Capital Gains Tax Maze questions - clarification

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  • Gordon999
    Its a good idea if you can persuade the tenant to move to your next property.

    It means you can sell current property with vacant possession.

    Leave a comment:

  • jpkeates
    1 - That's correct.
    2 - You can offset capital expenditure (that you have not also claimed as operating costs).
    3 - No and I've never heard of anyone doing it either.

    Leave a comment:

  • TonyHSoton
    started a topic Capital Gains Tax Maze questions - clarification

    Capital Gains Tax Maze questions - clarification

    Hi All,

    I am looking for some advice from the CGT experts here.

    Firstly I will explain my situaion. I have a leasehold flat that I have let for about 4 years to a good tenant. I am now getting major issues with the Residential Management Company and their managing agent so much so that I am mulling over selling the property and buying a small 2 bed house. My plan is to attempt to take the tenant 'with me' into the new property if they are up for doing this (I have not approached them yet its just an idea, would like to keep him as he's been a model tenant).

    I have had a quick look on the Gov website and read as much as I can and believe that I may have a small CGT liability of around £5000 which I need to take into account in all my calculations, if the property sells for more than I used in that calcution it just means more tax but more money if that makes sense.

    My questions are:


    Can someone confirm that there are no reliefs when you sell one rental property to buy another (I saw a post about this elsewhere in PT and that was the indication but there was only 1 reply)


    Can we deduct any amounts spent on the property in terms of improving it, I thought this was possible in the past. I have'nt spent much thankfully but would take this off the calculation if its allowable


    Has anyone moved a good tenant from one property to another in the way I am thinking about?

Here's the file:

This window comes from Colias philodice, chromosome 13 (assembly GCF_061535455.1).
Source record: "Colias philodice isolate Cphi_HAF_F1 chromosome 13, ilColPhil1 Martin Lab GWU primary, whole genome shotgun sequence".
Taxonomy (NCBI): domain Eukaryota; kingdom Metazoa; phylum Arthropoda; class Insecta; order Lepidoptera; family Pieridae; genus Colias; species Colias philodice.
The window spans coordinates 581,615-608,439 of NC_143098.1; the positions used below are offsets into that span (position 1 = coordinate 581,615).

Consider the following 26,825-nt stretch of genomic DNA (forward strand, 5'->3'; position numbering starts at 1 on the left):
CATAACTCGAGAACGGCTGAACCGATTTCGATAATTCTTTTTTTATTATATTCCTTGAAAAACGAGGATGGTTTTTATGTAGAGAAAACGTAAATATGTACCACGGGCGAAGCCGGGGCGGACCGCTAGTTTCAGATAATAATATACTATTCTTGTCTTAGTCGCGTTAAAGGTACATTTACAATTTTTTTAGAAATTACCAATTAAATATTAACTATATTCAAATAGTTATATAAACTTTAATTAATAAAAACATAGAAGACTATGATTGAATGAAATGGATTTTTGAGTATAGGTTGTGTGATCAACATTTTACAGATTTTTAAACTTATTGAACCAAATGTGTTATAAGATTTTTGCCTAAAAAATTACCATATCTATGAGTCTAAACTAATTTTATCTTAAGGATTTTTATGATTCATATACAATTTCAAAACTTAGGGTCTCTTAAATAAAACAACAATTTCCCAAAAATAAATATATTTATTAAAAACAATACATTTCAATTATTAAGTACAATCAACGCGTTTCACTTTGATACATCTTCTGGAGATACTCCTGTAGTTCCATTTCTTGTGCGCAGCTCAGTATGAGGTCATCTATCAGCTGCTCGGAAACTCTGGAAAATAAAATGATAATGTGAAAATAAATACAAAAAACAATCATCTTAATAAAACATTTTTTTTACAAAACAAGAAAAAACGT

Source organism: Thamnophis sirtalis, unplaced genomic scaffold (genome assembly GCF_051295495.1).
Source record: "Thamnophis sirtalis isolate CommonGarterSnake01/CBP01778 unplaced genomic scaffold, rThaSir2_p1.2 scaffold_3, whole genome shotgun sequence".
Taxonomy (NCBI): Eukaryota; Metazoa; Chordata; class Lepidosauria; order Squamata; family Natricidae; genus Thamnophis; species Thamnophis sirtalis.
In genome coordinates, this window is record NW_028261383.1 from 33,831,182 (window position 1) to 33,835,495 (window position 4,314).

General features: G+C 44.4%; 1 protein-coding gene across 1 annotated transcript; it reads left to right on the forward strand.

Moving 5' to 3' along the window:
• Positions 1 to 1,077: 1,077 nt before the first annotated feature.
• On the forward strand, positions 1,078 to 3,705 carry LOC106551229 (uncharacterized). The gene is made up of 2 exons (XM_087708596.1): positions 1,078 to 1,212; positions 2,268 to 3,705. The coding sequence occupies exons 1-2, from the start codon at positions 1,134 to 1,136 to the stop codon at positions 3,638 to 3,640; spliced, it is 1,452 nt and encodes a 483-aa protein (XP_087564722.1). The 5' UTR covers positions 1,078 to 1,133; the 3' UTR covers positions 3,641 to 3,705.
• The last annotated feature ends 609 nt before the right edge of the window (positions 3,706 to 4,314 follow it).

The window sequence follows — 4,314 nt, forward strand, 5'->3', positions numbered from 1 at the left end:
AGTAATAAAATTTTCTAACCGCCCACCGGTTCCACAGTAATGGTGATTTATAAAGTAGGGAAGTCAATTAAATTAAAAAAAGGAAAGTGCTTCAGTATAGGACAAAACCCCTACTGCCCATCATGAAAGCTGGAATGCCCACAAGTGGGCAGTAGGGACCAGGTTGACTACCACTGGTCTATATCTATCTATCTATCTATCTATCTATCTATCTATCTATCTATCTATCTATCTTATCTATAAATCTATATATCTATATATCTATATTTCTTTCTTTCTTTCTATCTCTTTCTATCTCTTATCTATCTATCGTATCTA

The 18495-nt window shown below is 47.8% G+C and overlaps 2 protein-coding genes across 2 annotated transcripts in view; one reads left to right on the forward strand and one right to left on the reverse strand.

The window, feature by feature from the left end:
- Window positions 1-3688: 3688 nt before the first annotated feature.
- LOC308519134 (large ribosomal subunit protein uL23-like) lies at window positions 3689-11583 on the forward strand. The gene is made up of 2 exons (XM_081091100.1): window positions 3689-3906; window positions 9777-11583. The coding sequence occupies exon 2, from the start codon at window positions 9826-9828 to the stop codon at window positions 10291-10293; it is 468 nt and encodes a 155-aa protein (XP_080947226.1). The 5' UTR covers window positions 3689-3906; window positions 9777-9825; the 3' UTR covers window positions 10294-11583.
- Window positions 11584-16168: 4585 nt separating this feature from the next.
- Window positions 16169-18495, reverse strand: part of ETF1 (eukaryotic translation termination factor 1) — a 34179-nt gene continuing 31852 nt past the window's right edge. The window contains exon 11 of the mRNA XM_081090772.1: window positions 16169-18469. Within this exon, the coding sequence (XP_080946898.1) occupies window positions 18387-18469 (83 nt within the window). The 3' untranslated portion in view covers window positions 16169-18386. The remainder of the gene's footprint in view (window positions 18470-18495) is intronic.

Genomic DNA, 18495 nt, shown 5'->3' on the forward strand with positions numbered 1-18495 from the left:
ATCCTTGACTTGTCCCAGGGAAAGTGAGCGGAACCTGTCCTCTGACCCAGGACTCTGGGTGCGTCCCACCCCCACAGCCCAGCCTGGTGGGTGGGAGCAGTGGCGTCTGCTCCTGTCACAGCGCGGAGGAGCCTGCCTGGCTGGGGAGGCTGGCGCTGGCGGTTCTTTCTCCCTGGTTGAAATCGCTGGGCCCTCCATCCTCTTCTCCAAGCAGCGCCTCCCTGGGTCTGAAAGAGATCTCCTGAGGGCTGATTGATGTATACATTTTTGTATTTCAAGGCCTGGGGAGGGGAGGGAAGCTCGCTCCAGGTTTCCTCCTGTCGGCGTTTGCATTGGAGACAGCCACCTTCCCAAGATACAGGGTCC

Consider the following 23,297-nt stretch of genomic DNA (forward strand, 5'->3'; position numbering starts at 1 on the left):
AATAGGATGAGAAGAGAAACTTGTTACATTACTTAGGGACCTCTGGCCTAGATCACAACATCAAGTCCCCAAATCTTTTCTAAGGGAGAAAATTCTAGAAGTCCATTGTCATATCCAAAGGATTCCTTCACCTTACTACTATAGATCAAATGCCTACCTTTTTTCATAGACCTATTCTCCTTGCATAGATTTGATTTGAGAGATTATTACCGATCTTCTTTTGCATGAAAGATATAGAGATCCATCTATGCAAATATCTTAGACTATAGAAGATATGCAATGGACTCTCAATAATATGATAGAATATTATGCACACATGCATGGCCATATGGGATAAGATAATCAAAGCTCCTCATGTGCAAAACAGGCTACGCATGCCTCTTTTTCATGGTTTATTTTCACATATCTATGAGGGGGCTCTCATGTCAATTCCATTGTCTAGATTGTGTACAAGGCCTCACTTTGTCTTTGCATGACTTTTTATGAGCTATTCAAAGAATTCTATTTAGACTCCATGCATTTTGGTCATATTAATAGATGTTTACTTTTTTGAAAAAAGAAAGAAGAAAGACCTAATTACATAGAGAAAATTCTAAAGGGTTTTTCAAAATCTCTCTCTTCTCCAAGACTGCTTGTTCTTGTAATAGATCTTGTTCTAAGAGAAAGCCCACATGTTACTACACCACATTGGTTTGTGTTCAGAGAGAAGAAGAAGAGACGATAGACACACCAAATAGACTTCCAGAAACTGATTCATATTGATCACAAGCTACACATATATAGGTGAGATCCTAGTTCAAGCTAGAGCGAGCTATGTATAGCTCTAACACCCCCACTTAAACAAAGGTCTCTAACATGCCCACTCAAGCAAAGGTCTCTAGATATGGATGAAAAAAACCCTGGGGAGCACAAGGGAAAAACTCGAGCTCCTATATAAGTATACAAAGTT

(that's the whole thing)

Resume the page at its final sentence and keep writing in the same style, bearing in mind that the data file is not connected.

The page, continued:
I have looked into the possiblity of moving back into the flat but this would mean little difference from what I have read (for example declaring it as your main residence). It would be a pointless exercise.

    With regards to the problems I have there, it would take too long to explain I have posted elsewhere in PT but I am at the point of mulling over selling the flat because I see nothing but long term problems. I have considered contacting all the other leasholders but I am now beginning to way up the hassle of this and I have for the time being decided to put things on hold, especially as I am sure that if I decided to sell this would come up in any legal paperwork and I have to declare the problems. Not only would this 'alert' potential buyers to the issues there but would almost certainly put buyers off or mean low offers.

    It's very annoying because I wanted to try and get the problems sorted out but once you start this sort of thing there is no going back. They have already instructed a solicitor but I have now put engaging with them on hold as I am thinking over just jumping ship so th speak. If I kept the property I would also have to spend money at some point on it regarding the possible EPC C upgrades. The boiler is also anicent so by the time I have paid out for all this I am probably looking at £10-15 k anyway. The flat is in a nice area and should be very sellable so I might be able to balance it alll out with a bit of luck on the purchase.

    Any help and advice would be much apprecaited.



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